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Some Pages from a Cuban Journal
by R L Tilley

We are in Old Havana, Havana Vieja. We walk on down to a thoroughfare called Obisco and there on the corner is a bar, El Floridita. Juan, our Cuban guide, asks us to wait outside. He goes  in, and returning, announces that it is open and that if we wish we can buy a drink, a cocktail. Entering we encounter Ernest Hemingway leaning on the bar. No, it is a sculpture. There are photographs on the wall behind him. Hemingway with Fidel in 1960, Hemingway aboard his yacht, the Pilar, and so on. We drink daiquiris and a trio of elderly musicians strike  up a song  or two. They ask my wife, Caroline  if she has a request. She  looks at me.
‘Guantanamera,’ I  say.
They play it and it feels like we are in Cuba.
‘You’ll find lots of musicians in the  city,’ Juan tells us. ‘Most of them play “Guantanamera”.’ He grins.
We enter a wonderful old square, the Plaza de la Catedral, named for a baroque cathedral, the Catedral de la Habana. It is hot now. Hot and humid. The sky is blue. The sun beats down. We go into  the cathedral for some respite. It is cool and baroque. As we emerge back into the sunlight women on the steps hold their hands out, pleading with their eyes.
As we move on to the oldest square in Havana, the  Plaza de Armas we are shadowed by street caricaturists who sketch rapid caricatures of us and attempt to sell them to us for a convertible peseta or two. Some are good. Some not so good. One of them wants to sell me a poor caricature of myself. He waves it before  me.
‘No, gracias,’ I say.
‘It’s good, good,’ he protests, smiling.

We walk along Obisco and pass the Hotel Ambos Mundos where Hemingway wrote ‘For Whom the Bell Tolls’ in room 511. We do not go up to the room but we look at more photographs of the great man on the wall in the lobby. One can visit room 511 and many do.

We carry on along Obisco and cross to the Parque Centrale and the Gran Teatro and the Capitolio. The Capitolio, which was built in the nineteen twenties, is a grandiose replica of the Capitol in Washington DC. Juan goes into the foyer of the Gran Teatro to see what is on the programme this week. A ballet on Friday evening. We  shall be at the Tropicana. Outside the Capitolio an old man sells me an ordinary Cuban three peseta coin with the head of Che Guevara embossed on it for one convertible peseta. Caroline  sits on the steps of the Capitolio and is waved at  and ushered away by a uniformed guard, female. The  woman walks down a few more steps where tourists squat and points and shakes her head. The tourists get up and move.

Every city has its smell. Havana smells of horse shit and cigar smoke. Walking across the road to investigate a cigar store a man with a horse and trap hails Caroline and I.
‘Take a ride around Havana,’ he shouts. ‘Very  cheap. Hemingway  goes for free,’ he adds, indicating  me.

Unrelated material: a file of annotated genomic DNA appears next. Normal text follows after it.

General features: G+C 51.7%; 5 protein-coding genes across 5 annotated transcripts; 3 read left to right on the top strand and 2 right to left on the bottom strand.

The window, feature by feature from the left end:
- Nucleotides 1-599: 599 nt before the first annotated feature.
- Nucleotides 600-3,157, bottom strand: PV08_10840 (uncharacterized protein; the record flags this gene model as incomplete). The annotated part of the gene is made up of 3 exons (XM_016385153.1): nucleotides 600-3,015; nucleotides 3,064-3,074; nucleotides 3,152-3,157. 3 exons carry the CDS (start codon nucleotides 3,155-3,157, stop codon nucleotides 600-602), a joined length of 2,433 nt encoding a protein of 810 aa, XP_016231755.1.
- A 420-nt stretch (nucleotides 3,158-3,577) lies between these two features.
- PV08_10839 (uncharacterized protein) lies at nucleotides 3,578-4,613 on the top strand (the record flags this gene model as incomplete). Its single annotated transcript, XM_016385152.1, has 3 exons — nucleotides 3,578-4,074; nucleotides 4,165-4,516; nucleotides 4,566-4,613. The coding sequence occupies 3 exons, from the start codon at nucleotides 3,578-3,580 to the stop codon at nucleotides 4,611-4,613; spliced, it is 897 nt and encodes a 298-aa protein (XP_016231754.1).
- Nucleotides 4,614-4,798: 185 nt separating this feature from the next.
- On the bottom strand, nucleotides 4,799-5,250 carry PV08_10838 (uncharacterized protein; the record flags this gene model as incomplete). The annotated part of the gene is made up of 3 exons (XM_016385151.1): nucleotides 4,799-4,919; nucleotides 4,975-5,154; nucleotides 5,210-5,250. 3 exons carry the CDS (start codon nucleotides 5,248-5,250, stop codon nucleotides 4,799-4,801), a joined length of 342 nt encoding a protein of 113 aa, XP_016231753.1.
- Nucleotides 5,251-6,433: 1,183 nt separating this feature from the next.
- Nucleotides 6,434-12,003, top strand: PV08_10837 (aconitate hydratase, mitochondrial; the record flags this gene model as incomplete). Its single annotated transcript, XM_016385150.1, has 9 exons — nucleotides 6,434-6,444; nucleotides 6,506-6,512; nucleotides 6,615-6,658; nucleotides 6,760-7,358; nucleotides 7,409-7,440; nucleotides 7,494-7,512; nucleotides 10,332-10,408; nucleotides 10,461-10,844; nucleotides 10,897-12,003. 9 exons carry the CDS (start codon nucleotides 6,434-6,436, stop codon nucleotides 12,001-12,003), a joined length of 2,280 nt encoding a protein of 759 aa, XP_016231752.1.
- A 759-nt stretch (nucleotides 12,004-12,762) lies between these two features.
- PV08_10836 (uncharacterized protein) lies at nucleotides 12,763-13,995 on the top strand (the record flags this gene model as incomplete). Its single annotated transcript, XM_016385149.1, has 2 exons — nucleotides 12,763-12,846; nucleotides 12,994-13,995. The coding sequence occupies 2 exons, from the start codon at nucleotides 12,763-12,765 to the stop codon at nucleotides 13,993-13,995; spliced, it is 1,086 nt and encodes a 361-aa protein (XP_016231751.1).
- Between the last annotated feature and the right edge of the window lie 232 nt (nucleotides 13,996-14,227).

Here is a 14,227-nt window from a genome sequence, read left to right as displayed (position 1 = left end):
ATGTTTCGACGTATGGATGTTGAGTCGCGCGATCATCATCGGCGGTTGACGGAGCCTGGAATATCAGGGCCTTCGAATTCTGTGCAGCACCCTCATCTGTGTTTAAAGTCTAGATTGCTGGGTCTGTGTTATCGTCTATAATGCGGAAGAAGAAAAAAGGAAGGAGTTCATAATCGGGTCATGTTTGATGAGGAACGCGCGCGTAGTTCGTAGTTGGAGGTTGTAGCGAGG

It is the beard.
We  laugh.
We have a bus at our disposal. Air conditioned. Bus No. 134. We board it and ride along the Malecon to The Hotel Nacional. 

‘The  Malecon,‘ Juan says, ‘Where our fathers met our mothers.’
The Malecon is a 5 kilometre sea front drive and promenade.
At the Hotel Nacional American businessmen hang out, smoking Havana cigars, and pretending not to be doing business with the Cubans. We eat chicken in sauce and black beans and rice and drink Mojitos, followed by the national  beer. A  fine hotel this. The paradigm for  tourist hotels in Cuba. Once, in the pre-revolutionary days, it was frequented by Hollywood stars and politicians. It was set  up by the American Mafia long ago. There is photographic portraiture on the  walls. Frank Sinatra, Fred Astaire, Meyer Lanski, Winston Churchill... The hotel is on a rock looking over the Malecon to the  Atlantic, where it is so polluted nobody dare swim, save the brave or foolhardy adolescents of Havana. A man walks past the window carrying a dead piglet. Later  we see him arranging it on a rotisserie barbecue. Pictures of Che Guevara and Camilo Cienfugos and Fidel Castro and Celia Cruz adorn the walls. Key moments from the revolution.

We head back to the Hotel Sevilla. Caroline swims while I go to the bank, the banco, and change euros and sterling into convertible pesetas. Less trouble, this, than travellers cheques. An English woman called Coral lounges next to Caroline reading a book. Later I notice it is written by Alberto Granada. ‘On the Road with Che - The Making of a Revolutionary’ or some such. Later that evening we talk to an English couple and their son and their daughter.
‘We are Labour Party activists,’ they tell us. Fine. We are to become good friends. The Revolution is discussed.
‘I  think Che and Camilo had the best of it,’ the woman opines. ‘Fidel looks a bit fed up these days.’ The man tells us, he and his wife went for a walk and, sitting down on a bench in a square, a young Cuban joined them.
‘There is neither capitalism nor communism in Cuba,’ he told them. ‘There is only Fidelism.’
He told them he had done his military service which he did not like and that now he had no job and that if he had no job he would be arrested.

Copyright R L Tilley 2007